Circumstances surrounding the shooting

Contemporary newspaper accounts from the period offer little information behind the motive for the killing of the two Skelton brothers. The witness statement of James O Toole is the only one given to the bureau which makes reference in any great detail to the shooting. According to James the two Skelton brothers came under the suspicion of the IRA after the RIC in Bunclody continued to obtain information on them, despite the shooting of Contable Jones in December 1920. Initially it was thought Jones had been providing the RIC in Ballindaggin with information regarding Volunteers and he was subsequently shot.

‘The R.I.C. in Ballindaggin had been getting a great deal of information regarding Volunteers and their movements. The I.R.A. had information that a Constable Jones was responsible for it. He was stationed in Newtownbarry for a considerable time and knew the area and people very well. He was shot by the first column in a pub in the town. After his death the R.I.C. in Newtownbarry continued to get information about us. Eventually we came to suspect two brothers named James and John Skelton, who lived with their father and younger brother named Patrick, in a small cottage at Templeshambo. They always seemed to have plenty of money which they spent very freely on amusements, etc.‘ (p13-14)

James goes on to tell how a letter, addressed to Sergeant Torsney in Bunclody, was intercepted after a mail train was held up at Scarawalsh and the mails sized. This was a regular intelligence gathering activity at the time which aimed to intercept British communications. The letter in question was found in a bag addressed to the district inspector in Enniscorthy and informed Sergeant Torsney that arrangements were being made for one of the Skelton brothers to be taken into the R.I.C. O Toole in his statement was unsure which brother this was but suggests it may have been James. A sum of money for the two brothers was also found in the envelope. He notes how he was unsure as to the origin of the letter and it may have been from the county inspectors office in Wexford or instead RIC HQ in Dublin. The information was forwarded to IRA general headquarters in Dublin and permission was given to execute the brothers. James refers to how all executions had to be sanctioned by Dublin and that permission was only given after ‘…the guilt of the persons concerned had been proven beyond the slightest doubt’ (p14). He recalls how the two brothers were taken away and told to make an act of contrition, and after having done so, were then shot.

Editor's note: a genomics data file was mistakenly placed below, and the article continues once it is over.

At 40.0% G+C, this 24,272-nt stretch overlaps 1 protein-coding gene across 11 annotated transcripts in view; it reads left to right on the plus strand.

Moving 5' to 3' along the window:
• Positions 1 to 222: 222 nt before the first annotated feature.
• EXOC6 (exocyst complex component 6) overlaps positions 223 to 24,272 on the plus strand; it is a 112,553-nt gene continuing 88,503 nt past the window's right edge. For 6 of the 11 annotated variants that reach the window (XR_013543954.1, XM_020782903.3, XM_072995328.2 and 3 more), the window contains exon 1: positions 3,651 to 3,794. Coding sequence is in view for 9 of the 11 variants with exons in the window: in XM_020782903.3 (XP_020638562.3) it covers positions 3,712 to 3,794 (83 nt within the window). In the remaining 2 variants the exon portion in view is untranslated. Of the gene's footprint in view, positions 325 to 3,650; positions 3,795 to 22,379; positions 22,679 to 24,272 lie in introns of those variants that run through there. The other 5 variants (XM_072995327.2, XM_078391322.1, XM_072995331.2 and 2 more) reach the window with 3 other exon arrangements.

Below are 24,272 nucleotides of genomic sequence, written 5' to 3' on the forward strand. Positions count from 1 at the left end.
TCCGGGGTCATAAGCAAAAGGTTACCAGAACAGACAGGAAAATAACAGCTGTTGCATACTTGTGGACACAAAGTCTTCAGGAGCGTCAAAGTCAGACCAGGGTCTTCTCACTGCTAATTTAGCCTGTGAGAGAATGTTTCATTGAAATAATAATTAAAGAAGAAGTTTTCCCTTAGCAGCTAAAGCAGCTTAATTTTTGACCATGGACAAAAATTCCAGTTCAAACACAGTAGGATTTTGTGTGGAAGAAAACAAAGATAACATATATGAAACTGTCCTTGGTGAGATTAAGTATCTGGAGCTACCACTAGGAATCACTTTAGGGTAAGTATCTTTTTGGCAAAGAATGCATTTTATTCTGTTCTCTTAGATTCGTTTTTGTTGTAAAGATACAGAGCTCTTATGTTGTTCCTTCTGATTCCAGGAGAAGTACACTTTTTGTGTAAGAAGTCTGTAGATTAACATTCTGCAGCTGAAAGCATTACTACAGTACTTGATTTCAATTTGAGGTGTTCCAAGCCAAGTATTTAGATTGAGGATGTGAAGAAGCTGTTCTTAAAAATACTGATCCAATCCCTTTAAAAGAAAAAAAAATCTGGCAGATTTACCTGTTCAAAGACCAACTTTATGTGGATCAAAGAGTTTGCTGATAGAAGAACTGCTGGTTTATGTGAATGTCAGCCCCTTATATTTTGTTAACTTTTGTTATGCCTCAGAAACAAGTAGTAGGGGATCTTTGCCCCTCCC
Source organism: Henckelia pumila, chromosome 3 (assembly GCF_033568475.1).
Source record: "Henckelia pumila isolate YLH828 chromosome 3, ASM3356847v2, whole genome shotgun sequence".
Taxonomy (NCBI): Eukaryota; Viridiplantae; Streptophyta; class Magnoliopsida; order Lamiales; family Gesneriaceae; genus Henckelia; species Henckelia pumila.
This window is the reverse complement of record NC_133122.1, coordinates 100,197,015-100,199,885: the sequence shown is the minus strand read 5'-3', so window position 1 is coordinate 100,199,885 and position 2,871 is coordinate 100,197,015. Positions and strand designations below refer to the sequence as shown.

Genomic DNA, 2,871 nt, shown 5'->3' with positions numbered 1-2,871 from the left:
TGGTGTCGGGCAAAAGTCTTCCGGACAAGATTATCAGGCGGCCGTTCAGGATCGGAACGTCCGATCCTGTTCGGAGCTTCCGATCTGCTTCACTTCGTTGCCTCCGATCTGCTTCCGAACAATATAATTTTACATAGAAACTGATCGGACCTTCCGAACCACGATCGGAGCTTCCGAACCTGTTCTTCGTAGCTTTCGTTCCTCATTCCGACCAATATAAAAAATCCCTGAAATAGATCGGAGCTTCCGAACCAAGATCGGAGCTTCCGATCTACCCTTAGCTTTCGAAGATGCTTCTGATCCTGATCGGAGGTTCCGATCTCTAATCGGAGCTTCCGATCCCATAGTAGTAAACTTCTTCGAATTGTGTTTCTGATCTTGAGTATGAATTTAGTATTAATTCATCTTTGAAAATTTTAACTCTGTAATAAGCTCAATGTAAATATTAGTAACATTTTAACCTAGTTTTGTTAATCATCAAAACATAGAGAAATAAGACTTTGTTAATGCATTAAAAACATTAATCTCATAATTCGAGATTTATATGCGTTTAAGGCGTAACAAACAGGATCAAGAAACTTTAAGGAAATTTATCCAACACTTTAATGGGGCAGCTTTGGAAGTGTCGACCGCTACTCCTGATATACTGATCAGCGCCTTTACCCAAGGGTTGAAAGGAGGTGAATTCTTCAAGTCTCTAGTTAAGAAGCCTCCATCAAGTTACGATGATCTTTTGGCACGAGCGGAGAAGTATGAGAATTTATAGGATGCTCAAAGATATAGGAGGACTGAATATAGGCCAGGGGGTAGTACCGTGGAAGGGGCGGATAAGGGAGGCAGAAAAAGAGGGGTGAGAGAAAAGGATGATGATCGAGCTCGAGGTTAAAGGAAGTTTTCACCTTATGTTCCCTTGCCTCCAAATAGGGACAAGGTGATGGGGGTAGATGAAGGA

The Execution

RIC Sergeant John McNally was the first officer to visit the scene and gave a statement for the investigation in which he described what he saw; on the morning of the 21st he found the body of James lying on his face and hands while Thomas, who had been blindfolded, was in a sitting position with his back against a wall. Both had been shot in the head. Two cards had been placed around the brothers necks accusing them of being spies. That around Thomas read ‘Spy, Sergt ——— is responsible for this man’s death, all informers beware we are on your track IRA’. The card around the neck of James read ‘Convicted Spy, IRA’. The name of the Sergeant referred to on the card around Thomas Skelton was purposely omitted from the constables statement with only a line after Sergt. In the book ‘Dead of the Irish Revolution’ those who carried out the execution are named as Patrick Fitzpatrick, James Whelan, Frank Gibbons, Thomas Roche and William Kavanagh.